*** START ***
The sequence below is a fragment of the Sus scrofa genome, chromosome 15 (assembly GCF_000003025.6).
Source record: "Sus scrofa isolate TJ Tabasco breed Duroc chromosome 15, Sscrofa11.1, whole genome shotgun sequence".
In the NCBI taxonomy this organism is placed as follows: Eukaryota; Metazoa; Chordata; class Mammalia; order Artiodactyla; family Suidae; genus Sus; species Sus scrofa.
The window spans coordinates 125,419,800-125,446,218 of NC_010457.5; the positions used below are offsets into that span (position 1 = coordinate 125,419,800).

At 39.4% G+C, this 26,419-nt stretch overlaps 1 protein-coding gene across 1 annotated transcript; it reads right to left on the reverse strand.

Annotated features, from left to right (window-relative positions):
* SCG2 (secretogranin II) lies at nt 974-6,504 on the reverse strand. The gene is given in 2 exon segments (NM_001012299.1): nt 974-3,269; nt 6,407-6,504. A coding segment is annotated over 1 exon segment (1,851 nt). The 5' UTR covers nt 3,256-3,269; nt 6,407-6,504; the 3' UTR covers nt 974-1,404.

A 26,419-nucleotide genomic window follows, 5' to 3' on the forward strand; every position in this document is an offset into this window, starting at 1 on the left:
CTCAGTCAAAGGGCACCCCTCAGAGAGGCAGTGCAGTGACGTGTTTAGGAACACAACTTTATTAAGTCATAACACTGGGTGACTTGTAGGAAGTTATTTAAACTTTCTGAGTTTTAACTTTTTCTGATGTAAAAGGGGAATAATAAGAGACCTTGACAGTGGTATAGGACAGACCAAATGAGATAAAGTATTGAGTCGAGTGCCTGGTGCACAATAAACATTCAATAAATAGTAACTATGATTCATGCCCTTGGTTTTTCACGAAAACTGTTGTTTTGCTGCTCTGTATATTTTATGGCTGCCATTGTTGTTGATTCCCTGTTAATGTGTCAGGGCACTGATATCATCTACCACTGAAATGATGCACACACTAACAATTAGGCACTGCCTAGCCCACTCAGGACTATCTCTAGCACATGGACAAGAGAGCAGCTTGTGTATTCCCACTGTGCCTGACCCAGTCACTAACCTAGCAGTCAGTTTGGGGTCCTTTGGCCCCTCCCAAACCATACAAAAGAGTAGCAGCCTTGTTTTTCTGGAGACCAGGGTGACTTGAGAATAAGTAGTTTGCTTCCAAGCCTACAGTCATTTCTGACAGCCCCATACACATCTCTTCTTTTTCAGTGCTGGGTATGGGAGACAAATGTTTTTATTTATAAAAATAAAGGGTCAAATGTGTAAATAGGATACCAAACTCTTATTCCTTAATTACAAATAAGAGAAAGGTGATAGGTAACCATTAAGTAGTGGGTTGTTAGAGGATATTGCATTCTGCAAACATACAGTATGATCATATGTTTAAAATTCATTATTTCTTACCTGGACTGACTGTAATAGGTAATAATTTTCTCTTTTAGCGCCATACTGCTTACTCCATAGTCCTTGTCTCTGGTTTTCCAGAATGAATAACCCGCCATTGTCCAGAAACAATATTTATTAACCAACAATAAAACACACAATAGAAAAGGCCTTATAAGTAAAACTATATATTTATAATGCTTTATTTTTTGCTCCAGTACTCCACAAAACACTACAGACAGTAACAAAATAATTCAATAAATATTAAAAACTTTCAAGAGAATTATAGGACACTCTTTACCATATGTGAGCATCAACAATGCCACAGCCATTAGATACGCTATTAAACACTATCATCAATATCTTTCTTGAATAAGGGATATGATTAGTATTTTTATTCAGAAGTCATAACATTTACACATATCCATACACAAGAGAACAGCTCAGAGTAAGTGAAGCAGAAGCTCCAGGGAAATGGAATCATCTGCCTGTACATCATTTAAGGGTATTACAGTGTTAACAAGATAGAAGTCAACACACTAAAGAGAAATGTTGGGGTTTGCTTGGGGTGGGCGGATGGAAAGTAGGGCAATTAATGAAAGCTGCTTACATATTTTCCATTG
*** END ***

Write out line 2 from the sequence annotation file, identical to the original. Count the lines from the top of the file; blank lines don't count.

Source record: "Sus scrofa isolate TJ Tabasco breed Duroc chromosome 15, Sscrofa11.1, whole genome shotgun sequence".